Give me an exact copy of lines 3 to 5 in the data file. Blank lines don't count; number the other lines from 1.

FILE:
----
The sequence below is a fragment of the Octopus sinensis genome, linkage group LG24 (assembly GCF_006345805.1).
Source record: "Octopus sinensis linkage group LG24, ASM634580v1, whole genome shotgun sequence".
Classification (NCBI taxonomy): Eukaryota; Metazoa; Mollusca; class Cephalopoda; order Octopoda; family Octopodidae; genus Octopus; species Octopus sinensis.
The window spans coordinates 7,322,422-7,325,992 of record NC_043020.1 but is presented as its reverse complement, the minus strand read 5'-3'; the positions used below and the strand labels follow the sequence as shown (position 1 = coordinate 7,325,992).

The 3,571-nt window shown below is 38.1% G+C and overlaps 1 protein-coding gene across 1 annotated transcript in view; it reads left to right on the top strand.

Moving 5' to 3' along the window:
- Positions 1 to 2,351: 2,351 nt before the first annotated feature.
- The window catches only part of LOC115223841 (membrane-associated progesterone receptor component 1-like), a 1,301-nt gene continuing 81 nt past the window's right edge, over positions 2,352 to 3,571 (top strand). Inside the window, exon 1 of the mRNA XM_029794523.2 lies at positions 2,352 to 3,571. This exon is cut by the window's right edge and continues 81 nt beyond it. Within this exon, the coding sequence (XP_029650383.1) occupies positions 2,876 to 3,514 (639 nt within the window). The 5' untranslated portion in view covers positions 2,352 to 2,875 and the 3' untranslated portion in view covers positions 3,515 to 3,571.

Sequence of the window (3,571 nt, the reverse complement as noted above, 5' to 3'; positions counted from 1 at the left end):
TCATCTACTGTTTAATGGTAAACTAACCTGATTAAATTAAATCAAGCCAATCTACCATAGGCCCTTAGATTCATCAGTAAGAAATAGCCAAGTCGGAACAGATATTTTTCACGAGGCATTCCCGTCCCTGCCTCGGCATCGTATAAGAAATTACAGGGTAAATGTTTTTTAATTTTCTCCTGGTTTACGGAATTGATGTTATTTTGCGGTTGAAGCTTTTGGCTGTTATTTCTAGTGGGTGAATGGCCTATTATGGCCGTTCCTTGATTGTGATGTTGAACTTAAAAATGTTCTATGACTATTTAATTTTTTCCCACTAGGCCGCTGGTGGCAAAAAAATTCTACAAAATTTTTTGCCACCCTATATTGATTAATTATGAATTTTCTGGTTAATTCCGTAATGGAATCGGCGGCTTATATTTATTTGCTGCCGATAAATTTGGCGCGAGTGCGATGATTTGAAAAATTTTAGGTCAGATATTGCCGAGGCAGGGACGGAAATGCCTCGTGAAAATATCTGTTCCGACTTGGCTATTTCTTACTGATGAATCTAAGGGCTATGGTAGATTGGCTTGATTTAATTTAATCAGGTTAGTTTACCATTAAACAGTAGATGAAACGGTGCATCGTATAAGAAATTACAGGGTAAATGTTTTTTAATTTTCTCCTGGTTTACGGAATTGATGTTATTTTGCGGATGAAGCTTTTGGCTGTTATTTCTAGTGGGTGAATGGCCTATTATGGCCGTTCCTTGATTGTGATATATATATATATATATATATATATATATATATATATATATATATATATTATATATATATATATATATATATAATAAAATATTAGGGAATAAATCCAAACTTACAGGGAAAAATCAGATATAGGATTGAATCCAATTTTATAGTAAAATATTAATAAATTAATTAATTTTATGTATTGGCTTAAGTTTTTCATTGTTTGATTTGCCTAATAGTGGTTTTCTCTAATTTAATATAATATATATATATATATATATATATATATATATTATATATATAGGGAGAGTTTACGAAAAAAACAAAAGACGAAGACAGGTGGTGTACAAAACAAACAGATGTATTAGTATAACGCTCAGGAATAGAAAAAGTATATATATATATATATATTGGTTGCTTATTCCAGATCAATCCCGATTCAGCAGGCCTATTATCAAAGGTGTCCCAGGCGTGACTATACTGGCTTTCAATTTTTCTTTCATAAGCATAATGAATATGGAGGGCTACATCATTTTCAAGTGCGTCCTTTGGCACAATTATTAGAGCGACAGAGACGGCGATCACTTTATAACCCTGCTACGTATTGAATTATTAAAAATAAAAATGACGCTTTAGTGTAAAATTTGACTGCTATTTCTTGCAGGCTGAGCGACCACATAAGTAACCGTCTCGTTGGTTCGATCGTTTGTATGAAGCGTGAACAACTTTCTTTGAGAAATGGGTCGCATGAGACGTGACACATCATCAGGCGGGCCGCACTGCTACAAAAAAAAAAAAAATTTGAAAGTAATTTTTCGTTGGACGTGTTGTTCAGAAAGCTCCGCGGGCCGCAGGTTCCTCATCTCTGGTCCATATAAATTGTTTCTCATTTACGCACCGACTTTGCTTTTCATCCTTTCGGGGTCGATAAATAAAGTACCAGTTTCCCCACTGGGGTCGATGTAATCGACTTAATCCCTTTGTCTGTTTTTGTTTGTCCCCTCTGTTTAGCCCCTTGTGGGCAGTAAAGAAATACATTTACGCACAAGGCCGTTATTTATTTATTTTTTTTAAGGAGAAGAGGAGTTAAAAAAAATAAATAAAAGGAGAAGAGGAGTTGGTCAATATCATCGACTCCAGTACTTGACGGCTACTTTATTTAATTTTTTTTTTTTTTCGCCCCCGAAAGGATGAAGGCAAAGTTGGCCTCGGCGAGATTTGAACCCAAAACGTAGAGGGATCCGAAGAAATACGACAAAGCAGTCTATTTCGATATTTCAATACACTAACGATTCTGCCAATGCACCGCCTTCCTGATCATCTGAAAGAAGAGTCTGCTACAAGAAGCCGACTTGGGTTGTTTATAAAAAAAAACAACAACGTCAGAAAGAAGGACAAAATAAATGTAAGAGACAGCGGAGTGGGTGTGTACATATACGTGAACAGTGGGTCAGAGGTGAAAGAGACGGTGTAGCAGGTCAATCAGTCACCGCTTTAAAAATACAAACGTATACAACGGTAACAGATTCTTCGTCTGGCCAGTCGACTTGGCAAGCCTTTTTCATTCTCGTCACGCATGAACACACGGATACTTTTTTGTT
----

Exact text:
Classification (NCBI taxonomy): Eukaryota; Metazoa; Mollusca; class Cephalopoda; order Octopoda; family Octopodidae; genus Octopus; species Octopus sinensis.
The window spans coordinates 7,322,422-7,325,992 of record NC_043020.1 but is presented as its reverse complement, the minus strand read 5'-3'; the positions used below and the strand labels follow the sequence as shown (position 1 = coordinate 7,325,992).

The 3,571-nt window shown below is 38.1% G+C and overlaps 1 protein-coding gene across 1 annotated transcript in view; it reads left to right on the top strand.